Due to recent changes in reading and spending habits, I pick up a majority of my weekly comics reading from the Columbus Metropolitan Library. The Columbus Metropolitan Library has a surprisingly extensive collection of comics, and has been an invaluable resource for keeping up on the comics world while trying to keep my costs intact.
As part of my 2015 New Year's Resolutions, I'm trying to write more columns and features to the Outhouse to make up for my decreased presence on the news side of the site (sorry, Jude.) What better way to start that than by writing about the comics I read on a weekly basis while promoting a fantastic local resource? This column will be part review/part rambling/part documentation of what I've read this year. I'll also include my "request/to read" lists, so you can follow along at home if you'd like.
Bakuman Vol. 1 – 3 by Tsugumi Ohba and Takeshi Obata (published by Viz Media in 2010-2011)
Written by the creative team of the more popular Death Note manga, Bakuman is a fictional look at the manga industry in Japan from the eyes of two aspiring manga creators, Mashiro and Takagi. Bakuman focuses heavily on the collaborative and creative process of the duo as well as Mashiro's contrived "romance" with his school crush Miho.
As someone who follows the day-to-day dealings of the American comic industry, I found the comic to be a fascinating introduction into both the business of manga and the technical creative aspects of how a manga series is created. Everything from pen types to the editorial process are discussed in a fair amount of detail, and I loved that the creators even added storyboard thumbnails at the end of every chapter to demonstrate how those pages "came to life".
The artwork of Bakuman is amazing, and some of the best art I've seen in a manga this year. It's a great mix of detail, style and dynamicity, and I was impressed with how the artwork found new ways of presenting what's basically a few characters sitting and brainstorming with one another chapter after chapter.
I was less enthused with how the manga treated its two main female characters, Miho and Kaya. Through three volumes, both female characters are sorely underdeveloped and act more as external motivators for the male leads than independent characters on their own right. Mashiro's "relationship" with Miho is borderline destructive and seems to only encourage readers to internalize their feelings and fixate on their potential romantic partners from afar. Kaya's relationship with Takagi is treated little better. Her sole purpose in the manga thus far is to act like a ditz and give Takagi someone to mansplain the world of manga, too.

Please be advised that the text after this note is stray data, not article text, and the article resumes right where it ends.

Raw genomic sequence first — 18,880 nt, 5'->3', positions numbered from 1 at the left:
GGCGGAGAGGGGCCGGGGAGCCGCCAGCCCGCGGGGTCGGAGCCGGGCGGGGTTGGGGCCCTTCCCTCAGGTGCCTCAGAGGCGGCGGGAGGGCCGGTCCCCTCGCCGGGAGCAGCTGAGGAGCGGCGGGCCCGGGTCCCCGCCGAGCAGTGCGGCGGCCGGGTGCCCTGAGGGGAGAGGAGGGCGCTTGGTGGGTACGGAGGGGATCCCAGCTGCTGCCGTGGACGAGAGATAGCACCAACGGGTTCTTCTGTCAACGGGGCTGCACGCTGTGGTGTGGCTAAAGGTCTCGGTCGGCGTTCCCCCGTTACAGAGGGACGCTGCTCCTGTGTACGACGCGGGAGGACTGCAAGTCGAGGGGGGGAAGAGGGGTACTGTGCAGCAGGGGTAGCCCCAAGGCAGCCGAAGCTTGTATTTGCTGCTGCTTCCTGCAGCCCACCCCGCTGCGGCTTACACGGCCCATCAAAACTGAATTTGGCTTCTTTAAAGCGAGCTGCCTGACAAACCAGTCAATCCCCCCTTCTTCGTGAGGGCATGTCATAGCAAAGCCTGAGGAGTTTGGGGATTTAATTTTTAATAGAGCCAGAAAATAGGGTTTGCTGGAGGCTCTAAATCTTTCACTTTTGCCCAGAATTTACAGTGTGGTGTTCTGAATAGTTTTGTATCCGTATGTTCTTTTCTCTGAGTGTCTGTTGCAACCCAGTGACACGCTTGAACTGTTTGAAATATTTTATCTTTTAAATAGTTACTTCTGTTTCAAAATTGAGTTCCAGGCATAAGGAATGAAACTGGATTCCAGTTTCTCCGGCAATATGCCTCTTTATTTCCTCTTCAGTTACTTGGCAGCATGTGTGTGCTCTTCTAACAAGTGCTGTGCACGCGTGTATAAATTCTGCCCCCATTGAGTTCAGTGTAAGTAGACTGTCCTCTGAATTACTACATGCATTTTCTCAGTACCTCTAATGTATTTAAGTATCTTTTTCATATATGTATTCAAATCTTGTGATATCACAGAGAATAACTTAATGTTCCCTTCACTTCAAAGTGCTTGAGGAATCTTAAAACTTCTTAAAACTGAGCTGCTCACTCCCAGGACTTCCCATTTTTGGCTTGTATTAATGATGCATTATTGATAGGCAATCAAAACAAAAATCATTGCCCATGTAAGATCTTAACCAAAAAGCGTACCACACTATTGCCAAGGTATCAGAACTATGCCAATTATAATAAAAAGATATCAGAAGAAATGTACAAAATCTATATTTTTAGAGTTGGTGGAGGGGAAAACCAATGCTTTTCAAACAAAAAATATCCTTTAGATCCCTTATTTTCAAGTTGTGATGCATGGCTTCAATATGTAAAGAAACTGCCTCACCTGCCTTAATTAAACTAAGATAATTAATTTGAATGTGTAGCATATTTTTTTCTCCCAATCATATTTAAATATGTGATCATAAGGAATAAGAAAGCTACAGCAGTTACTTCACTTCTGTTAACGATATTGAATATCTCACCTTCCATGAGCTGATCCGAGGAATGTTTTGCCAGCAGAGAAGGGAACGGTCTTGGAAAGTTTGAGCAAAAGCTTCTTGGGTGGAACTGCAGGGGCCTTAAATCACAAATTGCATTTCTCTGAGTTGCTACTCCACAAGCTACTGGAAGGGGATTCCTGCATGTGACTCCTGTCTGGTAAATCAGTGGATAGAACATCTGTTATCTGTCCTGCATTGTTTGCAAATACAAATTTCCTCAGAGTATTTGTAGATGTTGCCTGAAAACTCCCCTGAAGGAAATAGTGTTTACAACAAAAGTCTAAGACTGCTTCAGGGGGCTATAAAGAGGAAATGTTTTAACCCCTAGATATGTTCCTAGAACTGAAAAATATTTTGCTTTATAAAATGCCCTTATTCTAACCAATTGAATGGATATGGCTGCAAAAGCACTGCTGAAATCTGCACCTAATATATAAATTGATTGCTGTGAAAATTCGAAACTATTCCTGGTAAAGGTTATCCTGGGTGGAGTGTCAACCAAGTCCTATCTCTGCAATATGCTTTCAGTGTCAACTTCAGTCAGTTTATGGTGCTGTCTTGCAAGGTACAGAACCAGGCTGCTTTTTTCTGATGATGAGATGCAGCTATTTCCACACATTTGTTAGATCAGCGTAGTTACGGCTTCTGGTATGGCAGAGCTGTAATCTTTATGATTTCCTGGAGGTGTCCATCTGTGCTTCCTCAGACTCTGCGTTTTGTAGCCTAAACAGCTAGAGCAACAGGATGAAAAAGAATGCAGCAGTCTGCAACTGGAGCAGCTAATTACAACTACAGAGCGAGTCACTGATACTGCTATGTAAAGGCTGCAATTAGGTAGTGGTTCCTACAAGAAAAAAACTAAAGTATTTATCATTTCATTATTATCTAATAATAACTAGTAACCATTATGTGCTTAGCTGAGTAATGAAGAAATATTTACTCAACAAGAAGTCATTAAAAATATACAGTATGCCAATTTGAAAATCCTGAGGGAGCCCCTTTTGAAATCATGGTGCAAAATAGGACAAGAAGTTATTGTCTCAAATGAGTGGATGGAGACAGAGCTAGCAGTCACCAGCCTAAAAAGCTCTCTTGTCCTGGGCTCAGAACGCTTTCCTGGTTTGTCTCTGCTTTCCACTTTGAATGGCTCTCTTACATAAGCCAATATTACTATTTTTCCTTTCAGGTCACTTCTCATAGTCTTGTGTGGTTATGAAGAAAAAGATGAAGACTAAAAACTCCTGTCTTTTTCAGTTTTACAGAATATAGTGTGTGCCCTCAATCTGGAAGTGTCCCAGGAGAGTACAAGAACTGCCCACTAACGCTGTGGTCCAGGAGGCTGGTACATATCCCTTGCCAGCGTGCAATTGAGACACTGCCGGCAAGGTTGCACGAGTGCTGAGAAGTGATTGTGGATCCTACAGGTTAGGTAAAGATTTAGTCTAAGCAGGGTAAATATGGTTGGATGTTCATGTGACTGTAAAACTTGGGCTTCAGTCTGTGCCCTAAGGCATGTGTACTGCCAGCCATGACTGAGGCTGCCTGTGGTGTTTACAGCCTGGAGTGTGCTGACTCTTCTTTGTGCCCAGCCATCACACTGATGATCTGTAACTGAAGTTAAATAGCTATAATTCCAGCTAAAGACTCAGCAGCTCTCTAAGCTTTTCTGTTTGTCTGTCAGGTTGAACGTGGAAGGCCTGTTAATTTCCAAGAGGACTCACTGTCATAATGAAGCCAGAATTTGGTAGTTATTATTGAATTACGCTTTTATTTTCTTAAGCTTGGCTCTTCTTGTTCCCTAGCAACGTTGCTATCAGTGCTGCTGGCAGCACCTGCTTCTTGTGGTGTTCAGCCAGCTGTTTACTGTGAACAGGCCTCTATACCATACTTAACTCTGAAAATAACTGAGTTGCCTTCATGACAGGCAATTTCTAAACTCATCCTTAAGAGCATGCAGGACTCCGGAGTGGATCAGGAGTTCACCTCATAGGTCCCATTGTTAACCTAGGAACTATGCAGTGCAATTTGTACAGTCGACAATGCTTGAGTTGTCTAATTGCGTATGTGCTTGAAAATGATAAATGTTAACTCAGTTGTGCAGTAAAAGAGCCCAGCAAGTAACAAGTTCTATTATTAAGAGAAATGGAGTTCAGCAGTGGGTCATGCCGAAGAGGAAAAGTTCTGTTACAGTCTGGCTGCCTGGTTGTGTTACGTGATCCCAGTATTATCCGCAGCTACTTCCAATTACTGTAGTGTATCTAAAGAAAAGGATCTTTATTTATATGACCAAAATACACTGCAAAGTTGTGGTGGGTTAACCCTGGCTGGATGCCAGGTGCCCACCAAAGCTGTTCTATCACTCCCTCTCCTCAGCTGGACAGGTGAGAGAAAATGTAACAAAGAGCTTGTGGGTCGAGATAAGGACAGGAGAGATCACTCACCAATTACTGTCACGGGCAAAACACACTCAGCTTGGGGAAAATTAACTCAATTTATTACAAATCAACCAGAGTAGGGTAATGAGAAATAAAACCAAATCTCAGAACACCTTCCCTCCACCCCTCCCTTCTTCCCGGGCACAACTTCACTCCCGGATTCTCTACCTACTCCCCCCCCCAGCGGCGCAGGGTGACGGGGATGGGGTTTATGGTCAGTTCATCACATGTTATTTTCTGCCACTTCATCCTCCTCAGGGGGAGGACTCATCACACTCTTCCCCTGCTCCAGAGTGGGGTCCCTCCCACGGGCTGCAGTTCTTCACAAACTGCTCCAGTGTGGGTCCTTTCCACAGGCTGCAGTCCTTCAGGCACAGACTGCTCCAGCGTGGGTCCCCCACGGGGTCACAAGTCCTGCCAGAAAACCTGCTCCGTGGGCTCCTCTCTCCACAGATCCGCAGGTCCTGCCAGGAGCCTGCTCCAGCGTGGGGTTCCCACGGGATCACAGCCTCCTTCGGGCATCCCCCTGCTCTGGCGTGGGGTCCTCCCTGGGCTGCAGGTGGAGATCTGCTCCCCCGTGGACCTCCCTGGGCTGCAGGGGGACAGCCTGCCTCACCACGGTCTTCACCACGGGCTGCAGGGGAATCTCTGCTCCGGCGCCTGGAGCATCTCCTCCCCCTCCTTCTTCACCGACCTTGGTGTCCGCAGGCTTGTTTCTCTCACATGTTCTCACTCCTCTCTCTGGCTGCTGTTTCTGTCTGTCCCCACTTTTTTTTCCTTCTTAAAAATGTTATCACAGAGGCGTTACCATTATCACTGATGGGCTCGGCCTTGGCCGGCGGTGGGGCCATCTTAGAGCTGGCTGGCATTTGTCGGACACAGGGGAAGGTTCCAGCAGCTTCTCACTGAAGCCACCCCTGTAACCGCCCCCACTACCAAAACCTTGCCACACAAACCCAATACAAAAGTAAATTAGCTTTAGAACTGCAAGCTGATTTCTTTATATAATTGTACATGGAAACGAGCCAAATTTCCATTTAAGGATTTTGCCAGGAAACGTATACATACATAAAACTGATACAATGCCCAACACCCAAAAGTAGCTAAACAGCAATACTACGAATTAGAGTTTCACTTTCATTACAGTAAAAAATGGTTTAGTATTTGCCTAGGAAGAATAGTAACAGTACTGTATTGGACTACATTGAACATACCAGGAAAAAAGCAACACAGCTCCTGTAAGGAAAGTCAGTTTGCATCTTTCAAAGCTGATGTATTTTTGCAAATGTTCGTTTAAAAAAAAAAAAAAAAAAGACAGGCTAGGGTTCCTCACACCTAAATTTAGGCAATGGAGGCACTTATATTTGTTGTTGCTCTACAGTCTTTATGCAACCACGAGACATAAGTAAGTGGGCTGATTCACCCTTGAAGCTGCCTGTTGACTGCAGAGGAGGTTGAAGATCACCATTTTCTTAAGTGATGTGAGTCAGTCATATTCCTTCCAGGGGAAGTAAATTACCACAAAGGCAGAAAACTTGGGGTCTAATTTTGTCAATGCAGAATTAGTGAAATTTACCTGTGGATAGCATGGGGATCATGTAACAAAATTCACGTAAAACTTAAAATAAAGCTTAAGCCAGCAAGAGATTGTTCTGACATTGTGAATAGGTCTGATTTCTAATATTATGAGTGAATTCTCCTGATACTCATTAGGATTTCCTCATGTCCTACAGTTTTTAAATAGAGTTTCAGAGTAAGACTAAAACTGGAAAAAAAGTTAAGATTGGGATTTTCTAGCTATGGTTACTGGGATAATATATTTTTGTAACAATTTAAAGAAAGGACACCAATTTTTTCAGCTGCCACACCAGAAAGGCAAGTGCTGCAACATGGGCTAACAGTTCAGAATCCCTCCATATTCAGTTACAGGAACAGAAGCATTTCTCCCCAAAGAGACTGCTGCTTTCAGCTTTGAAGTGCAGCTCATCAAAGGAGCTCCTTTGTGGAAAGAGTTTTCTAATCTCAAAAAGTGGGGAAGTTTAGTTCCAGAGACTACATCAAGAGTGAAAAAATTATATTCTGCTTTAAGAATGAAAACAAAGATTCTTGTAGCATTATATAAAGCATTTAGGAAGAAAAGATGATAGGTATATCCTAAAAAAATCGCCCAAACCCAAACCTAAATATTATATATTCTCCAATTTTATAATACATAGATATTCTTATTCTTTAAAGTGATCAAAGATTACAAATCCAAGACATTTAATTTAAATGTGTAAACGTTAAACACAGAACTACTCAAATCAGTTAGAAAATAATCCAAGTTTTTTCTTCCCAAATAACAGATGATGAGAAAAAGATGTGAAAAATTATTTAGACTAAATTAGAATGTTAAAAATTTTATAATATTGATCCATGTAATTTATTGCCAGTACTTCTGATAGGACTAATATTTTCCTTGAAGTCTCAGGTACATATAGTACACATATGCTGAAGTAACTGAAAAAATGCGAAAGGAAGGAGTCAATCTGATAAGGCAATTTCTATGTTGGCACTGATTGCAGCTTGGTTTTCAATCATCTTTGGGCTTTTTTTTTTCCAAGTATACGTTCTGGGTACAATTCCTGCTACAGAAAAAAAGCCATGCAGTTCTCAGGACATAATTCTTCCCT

Bakuman's use of its female characters distracts from what's otherwise a pretty fun to read series, and may make the book unreadable for those who expect their comics to feature female characters that aren't borderline caricatures.
Andre the Giant: Life and Legend by Box Brown (published by First Second in 2014)
Andre the Giant: Life and Legend is an excellently researched biographical comic that easily deserved all the praise heaped upon it last year. Not only was the graphic novel an enjoyable biography about an early wrestling icon, Andre the Giant was also an easy to understand look at the early years of professional wrestling, presented in such a way as to be accessible to even the most ignorant about wrestling reader. Andre the Giant follows the wrestler from his humble upbringing in France to his last days battling acromegaly, a medical condition that caused his body to grow well past puberty. Brown draws upon a number of print and television sources to present Andre (real name Andre Roussimoff) as a simple but flawed man who struggled with the pain of his body outgrowing itself. Brown's artwork is simple but stylized and demonstrates just how big Andre was compared to the other beefy wrestlers of his time. I also liked how effective Brown's artwork was in caricaturizing real life people while remaining true to his simplistic style. There's a lot of people who go in and out of Andre's life, and I was impressed with how Brown designed each one to look unique.
Brown is honest throughout Andre the Giant about how hard it is to distinguish the fact from fantasy in Andre's life, and also spends time covering some of the wrestler's less savory anecdotes. Andre was a renowned drinker, and several anecdotes deal with him drinking himself into a stupor. Both his absentee relationship with his daughter and an infamous incident in which he called the black wrestler Bad News Brown a racial slur are also addressed. Brown tends to portray Andre in a sympathetic light and I did notice a slight tendency to explain away or reconcile his worst flaws. However, I think that Brown gives plenty of context for those incidents, and usually the explanations are taken straight from his source material.